The venerated filmmaker Eisenstein is comparable in talent, insight and wisdom, with the likes of Shakespeare or Beethoven; there are few - if any - directors who can be elevated to such ... See full summary »
An exiled magician finds an opportunity for revenge against his enemies muted when his daughter and the son of his chief enemy fall in love in this uniquely structured retelling of the 'The Tempest'.Written by
Keith Loh <email@example.com>
Some of the "animated" books include images from (or allusions to) Eadweard Muybridge's motion studies, specifically from his eleven-volume study "Animal Locomotion (1885)", featuring his galloping horse, running bison, and studies of walking, jumping, and throwing. See more »
The German DVD version has two title cards before the opening credits explaining prior events and the premise of the film. See more »
The best motion picture ever made in the history of cinematography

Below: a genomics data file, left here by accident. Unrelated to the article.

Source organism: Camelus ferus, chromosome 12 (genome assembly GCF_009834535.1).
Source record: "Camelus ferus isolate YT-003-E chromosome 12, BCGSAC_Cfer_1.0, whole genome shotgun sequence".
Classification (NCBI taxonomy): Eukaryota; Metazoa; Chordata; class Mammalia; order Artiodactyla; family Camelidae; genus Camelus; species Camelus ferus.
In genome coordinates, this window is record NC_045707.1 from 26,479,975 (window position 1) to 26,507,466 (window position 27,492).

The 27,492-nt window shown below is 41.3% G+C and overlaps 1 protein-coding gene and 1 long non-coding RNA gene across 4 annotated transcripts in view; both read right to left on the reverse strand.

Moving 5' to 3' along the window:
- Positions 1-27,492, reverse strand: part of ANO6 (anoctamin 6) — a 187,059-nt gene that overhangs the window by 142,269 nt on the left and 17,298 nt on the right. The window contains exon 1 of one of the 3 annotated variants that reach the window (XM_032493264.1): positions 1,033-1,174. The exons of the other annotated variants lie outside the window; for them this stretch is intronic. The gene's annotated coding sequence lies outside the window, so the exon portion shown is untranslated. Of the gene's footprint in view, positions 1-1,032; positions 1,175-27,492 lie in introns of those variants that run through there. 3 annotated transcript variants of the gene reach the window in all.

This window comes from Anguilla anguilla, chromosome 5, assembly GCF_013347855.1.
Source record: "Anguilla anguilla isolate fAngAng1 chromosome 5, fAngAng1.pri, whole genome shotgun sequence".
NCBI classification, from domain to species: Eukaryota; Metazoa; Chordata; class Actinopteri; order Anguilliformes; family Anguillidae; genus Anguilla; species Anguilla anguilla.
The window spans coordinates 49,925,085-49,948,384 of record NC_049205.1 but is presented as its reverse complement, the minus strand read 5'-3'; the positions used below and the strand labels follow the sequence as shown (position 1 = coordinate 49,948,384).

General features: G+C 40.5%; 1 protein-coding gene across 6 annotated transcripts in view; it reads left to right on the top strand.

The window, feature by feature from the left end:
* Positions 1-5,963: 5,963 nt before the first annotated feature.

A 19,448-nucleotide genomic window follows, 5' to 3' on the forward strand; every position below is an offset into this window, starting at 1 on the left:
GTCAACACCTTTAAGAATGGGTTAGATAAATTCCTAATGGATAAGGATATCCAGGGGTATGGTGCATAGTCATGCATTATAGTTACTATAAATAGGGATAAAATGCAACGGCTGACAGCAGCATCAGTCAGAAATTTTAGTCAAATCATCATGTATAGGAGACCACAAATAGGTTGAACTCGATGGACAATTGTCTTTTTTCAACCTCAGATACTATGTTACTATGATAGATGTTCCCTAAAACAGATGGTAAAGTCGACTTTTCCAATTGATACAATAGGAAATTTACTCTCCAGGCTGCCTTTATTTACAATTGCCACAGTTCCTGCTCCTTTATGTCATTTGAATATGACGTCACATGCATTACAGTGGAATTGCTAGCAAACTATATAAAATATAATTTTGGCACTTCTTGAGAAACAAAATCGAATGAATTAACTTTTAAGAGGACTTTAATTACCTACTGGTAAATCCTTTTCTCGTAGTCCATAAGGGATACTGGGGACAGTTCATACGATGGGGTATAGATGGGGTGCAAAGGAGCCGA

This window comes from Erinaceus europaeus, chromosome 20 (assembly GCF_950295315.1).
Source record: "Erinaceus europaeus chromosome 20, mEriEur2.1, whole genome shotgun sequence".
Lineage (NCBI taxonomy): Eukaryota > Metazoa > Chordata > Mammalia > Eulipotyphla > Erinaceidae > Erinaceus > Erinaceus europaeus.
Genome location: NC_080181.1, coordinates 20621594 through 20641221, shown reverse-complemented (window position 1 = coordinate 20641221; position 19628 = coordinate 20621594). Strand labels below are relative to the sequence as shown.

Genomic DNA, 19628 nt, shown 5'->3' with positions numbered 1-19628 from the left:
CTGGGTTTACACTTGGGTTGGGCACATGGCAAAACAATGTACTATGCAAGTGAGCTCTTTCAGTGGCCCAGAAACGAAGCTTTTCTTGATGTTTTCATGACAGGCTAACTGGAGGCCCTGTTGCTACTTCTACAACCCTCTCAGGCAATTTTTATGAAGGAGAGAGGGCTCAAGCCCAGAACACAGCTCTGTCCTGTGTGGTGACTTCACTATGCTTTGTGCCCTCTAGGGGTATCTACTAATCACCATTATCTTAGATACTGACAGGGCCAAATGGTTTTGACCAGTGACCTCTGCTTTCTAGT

This film is one of the very few examples of a cinema as a visual art and that is why it irritates so many people. It's very sad but one doesn't need a screen to follow 99,9 % of the movies made for the last one hundred years of the history of cinematography: you can simply broadcast them on radio. But this one belongs to 0,1 %(as well as Fellini's Otto e Mezzo, or Paradzhanov's Sayat Nova, for example) that you really have to WATCH. So try to perceive "Prospero's Books" not just as an illustrative material to some pieces of literature, but as an art exhibition in motion. Maybe that will make it easier for you, dear Hollywood junk viewer.
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